Living in a wheelchair is difficult. Children and teens who use wheelchairs often have a hard time making friends. Yet, having at least one good friend is essential for good mental health.
Other children can be afraid of someone in a wheelchair because they do not understand or are fearful that they might become disabled, too. Rudy Sims, a friend I met through social networking, says that he is “willing to answer any questions about [his] disability because [he’s] always believed that helping people understand reduces fear.” He adds that, “understandably that is not something everyone with a disability wants to do.”
You can follow and learn from Rudy Sims on Twitter via @disability.
A recent posting to a help site asks, “How do I go about making friends? I mean I know how, but in my situation [requiring a wheelchair] I realize I’m not really anything that anyone wants.”
This is a heartbreaking statement, and it is simply not true. Everyone has something to offer, and children who do not have disabilities need to realize that a wheelchair does not mean anything about who the person really is.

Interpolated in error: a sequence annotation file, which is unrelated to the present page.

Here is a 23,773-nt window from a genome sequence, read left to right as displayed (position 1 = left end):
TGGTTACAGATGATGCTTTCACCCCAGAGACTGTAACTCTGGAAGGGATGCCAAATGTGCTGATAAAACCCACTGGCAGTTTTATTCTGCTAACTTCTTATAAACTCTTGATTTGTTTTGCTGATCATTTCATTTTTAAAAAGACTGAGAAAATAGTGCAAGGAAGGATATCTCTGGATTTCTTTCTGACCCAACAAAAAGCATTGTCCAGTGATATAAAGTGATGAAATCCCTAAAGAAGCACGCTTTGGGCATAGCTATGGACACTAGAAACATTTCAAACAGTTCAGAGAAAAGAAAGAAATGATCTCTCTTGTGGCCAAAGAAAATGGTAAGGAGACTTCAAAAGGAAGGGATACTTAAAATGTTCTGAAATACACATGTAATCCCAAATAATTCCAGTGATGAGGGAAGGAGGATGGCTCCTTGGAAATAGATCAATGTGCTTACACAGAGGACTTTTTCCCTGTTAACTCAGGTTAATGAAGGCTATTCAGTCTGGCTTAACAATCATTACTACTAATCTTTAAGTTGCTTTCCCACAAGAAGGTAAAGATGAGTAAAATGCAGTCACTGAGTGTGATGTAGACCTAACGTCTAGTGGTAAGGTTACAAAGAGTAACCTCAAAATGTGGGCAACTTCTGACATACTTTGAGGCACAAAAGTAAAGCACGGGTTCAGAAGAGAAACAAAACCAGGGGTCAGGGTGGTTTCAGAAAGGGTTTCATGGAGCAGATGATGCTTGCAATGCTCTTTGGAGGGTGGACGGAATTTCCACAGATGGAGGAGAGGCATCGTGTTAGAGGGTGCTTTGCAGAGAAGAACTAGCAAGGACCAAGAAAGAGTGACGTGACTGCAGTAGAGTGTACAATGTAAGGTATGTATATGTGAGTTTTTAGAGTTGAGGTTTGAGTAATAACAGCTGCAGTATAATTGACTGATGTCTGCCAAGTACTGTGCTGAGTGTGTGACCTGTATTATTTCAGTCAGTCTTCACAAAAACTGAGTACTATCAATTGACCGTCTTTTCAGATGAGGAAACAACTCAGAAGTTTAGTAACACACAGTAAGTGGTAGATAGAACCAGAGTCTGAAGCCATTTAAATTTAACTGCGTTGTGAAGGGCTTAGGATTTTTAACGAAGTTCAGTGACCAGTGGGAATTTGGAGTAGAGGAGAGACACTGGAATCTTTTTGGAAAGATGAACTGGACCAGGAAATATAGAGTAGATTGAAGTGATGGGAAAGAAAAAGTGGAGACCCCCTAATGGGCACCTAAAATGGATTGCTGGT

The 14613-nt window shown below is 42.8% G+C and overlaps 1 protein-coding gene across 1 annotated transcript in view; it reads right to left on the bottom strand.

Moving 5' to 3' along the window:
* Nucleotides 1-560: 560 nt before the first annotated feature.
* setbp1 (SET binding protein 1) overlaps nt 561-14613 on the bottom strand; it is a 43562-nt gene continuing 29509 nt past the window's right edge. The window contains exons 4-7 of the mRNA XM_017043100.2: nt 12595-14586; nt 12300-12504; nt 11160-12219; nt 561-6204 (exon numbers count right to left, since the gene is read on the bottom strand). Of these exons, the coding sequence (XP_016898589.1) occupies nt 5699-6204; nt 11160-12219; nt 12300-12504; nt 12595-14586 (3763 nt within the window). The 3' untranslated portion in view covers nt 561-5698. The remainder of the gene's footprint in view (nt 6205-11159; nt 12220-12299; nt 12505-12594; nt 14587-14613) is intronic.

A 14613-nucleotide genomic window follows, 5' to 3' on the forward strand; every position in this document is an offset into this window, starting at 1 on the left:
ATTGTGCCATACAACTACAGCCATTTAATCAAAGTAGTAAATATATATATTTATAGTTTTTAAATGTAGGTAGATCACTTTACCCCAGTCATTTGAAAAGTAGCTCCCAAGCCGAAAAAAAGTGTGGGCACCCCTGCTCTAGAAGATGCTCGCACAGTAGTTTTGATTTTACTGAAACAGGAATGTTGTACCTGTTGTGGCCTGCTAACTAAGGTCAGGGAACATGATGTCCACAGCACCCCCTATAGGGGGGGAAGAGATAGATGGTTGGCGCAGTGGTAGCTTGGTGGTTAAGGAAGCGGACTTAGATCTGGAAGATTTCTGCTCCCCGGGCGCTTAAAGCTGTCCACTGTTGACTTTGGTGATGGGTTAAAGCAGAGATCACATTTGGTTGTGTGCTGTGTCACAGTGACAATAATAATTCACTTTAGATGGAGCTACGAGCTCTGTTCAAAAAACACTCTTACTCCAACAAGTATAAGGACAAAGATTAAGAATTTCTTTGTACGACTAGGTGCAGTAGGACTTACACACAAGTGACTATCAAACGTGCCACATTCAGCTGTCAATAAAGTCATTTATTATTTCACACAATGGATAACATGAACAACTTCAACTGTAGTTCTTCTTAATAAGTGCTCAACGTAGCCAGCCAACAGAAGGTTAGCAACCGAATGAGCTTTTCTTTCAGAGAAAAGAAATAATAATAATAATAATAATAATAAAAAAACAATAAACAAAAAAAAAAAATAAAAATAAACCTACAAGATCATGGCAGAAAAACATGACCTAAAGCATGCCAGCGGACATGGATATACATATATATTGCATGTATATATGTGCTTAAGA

Parents can help their children accept all people and to be less fearful of someone in a wheelchair. Parents of children in wheelchairs can teach their child the basics of how to make a friend. Some of the following tips are from Women’s and Children’s Health Network of Australia:
- Smile! Practice smiling and speaking to those you meet. Nothing warms the heart like a big smile.
- Choose someone you think you could be a friend with. It should be someone who shares similar interests, if possible.
- Ask them questions about themselves. Everyone likes to talk about themselves. Questions like—Where do you live? Do you play sports? What is your favorite subject? What kind of music do you like? What is your favorite TV show?—might be places to start.
- Be a good listener and really care about what they are saying.
- Respond to the questions they ask you. Try to be positive and talk about some good things in your life. (If you become close friends, you can later tell them about some of the hardships you experience, but not when you are first making a new friend.)
Parents or aides may need to assist children with this process. Young children especially may not be able to initiate the conversation. With a little help from you, they can learn to make friends on their own. Remember, resilient children need to have at least one good friend.